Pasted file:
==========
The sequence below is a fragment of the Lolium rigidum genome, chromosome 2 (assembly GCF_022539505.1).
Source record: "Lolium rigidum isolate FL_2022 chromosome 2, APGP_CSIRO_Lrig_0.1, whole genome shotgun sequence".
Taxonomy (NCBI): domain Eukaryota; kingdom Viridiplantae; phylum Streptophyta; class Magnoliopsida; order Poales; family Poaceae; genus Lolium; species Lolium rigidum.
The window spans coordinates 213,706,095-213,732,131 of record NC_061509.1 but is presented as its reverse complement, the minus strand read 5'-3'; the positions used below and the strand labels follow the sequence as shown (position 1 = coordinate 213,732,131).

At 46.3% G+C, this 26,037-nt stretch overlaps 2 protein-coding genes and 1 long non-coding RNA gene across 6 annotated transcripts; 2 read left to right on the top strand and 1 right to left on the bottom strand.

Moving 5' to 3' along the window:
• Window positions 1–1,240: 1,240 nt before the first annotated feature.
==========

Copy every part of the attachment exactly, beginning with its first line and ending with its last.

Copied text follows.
The sequence below is a fragment of the Lolium rigidum genome, chromosome 2 (assembly GCF_022539505.1).
Source record: "Lolium rigidum isolate FL_2022 chromosome 2, APGP_CSIRO_Lrig_0.1, whole genome shotgun sequence".
Taxonomy (NCBI): domain Eukaryota; kingdom Viridiplantae; phylum Streptophyta; class Magnoliopsida; order Poales; family Poaceae; genus Lolium; species Lolium rigidum.
The window spans coordinates 213,706,095-213,732,131 of record NC_061509.1 but is presented as its reverse complement, the minus strand read 5'-3'; the positions used below and the strand labels follow the sequence as shown (position 1 = coordinate 213,732,131).

At 46.3% G+C, this 26,037-nt stretch overlaps 2 protein-coding genes and 1 long non-coding RNA gene across 6 annotated transcripts; 2 read left to right on the top strand and 1 right to left on the bottom strand.

Moving 5' to 3' along the window:
• Window positions 1–1,240: 1,240 nt before the first annotated feature.